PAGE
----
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This drawing, one of several in this website by Thomas Nast, expresses the antiunion sentiments of many middle-class Americans in the decades following the Civil War. A skilled workingman gives over a precious portion of his hard-earned wages (likely the "mite" indicated in the title) to the Workingmen's Association and its questionable agenda.
The worker's action, which goes against the best interests of his wife and children, contrasts with that of the more prosperous family in the background, who wisely invest their resources directly in their own future. The message is clear: if the worker trusted his employer instead of union leaders, he would do far better than if he joined a labor organization and engaged in strikes.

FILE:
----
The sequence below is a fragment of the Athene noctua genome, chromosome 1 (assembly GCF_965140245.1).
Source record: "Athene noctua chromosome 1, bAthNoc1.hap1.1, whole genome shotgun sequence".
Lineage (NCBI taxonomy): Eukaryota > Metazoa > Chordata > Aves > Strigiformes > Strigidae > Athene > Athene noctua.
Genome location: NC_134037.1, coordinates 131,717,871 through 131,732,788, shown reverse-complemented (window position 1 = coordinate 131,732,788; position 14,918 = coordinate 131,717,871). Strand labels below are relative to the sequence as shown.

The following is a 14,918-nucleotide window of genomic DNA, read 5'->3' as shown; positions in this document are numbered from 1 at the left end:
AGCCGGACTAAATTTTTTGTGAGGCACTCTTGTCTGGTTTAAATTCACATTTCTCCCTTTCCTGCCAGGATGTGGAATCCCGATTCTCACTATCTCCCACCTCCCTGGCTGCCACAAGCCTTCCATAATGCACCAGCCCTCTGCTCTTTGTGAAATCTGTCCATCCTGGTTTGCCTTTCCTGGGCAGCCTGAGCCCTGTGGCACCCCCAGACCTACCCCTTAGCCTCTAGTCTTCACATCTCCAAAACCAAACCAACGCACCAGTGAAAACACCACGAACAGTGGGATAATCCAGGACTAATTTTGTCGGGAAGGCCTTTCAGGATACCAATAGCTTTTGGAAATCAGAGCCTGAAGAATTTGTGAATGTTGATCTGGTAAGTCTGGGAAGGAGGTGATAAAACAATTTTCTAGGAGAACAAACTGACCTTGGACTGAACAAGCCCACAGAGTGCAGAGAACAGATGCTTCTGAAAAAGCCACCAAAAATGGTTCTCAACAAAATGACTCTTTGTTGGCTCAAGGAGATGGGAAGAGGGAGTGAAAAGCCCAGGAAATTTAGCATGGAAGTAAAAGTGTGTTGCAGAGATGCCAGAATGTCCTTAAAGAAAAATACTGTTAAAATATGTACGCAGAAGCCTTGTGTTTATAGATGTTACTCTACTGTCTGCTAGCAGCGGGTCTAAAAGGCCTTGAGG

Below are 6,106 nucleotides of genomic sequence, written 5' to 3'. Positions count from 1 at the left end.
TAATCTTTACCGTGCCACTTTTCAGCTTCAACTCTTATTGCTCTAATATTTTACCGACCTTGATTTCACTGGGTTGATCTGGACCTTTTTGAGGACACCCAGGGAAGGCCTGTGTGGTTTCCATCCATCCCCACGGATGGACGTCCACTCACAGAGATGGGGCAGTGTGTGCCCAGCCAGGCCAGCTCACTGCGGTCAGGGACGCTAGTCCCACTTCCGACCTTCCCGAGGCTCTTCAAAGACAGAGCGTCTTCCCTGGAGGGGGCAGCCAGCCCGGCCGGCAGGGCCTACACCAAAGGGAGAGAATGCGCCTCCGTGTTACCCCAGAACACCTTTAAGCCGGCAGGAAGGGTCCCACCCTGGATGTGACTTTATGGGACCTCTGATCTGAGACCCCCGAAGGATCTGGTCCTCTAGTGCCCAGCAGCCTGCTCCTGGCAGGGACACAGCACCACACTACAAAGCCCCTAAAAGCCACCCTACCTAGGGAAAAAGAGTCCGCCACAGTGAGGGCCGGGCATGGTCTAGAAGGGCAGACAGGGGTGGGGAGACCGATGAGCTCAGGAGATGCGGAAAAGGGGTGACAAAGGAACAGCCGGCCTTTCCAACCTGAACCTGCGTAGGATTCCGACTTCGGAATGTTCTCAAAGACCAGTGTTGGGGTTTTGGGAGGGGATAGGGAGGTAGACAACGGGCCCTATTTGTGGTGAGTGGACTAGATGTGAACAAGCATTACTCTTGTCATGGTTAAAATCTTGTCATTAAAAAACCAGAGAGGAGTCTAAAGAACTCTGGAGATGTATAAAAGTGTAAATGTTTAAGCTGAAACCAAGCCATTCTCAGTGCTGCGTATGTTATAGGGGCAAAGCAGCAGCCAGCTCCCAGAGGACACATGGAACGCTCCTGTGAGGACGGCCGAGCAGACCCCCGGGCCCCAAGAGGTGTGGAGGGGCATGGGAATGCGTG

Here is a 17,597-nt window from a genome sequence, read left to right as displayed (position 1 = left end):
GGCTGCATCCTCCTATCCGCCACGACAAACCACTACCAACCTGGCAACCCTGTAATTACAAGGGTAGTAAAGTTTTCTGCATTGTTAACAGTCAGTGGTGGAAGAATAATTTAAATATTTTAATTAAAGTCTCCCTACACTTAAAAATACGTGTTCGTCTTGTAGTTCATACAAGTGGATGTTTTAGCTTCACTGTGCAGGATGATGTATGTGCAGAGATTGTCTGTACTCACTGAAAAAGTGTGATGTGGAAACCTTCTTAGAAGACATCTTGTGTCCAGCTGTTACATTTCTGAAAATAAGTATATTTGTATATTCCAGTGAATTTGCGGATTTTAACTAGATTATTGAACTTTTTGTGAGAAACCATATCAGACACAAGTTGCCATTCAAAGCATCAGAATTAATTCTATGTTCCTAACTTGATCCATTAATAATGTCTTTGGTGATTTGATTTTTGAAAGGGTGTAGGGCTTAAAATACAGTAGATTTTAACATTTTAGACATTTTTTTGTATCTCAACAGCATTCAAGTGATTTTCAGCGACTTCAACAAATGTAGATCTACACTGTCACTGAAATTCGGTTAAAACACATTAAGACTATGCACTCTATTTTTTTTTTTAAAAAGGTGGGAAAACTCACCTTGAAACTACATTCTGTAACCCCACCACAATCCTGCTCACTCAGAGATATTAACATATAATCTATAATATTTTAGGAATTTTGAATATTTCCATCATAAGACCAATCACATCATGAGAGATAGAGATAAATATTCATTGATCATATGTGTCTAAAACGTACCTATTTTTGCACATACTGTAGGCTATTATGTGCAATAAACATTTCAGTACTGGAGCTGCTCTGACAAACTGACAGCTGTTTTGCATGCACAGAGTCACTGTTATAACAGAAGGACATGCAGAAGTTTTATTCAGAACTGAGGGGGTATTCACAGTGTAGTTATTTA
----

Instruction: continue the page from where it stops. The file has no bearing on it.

Nast (1840-1902), one of the most influential and talented political cartoonists in American history, came to the United States from Germany when he was six years old. He first made his reputation with his work on the Civil War and Reconstruction. "The Worker's Mite" appeared the same year as some of his memorable drawings attacking the corrupt machine politics of New York's Tammany Hall and its notorious "Boss," William Marcy Tweed. Nast's major outlet was Harper's Weekly, the country's leading popular illustrated magazine of news and cultural affairs.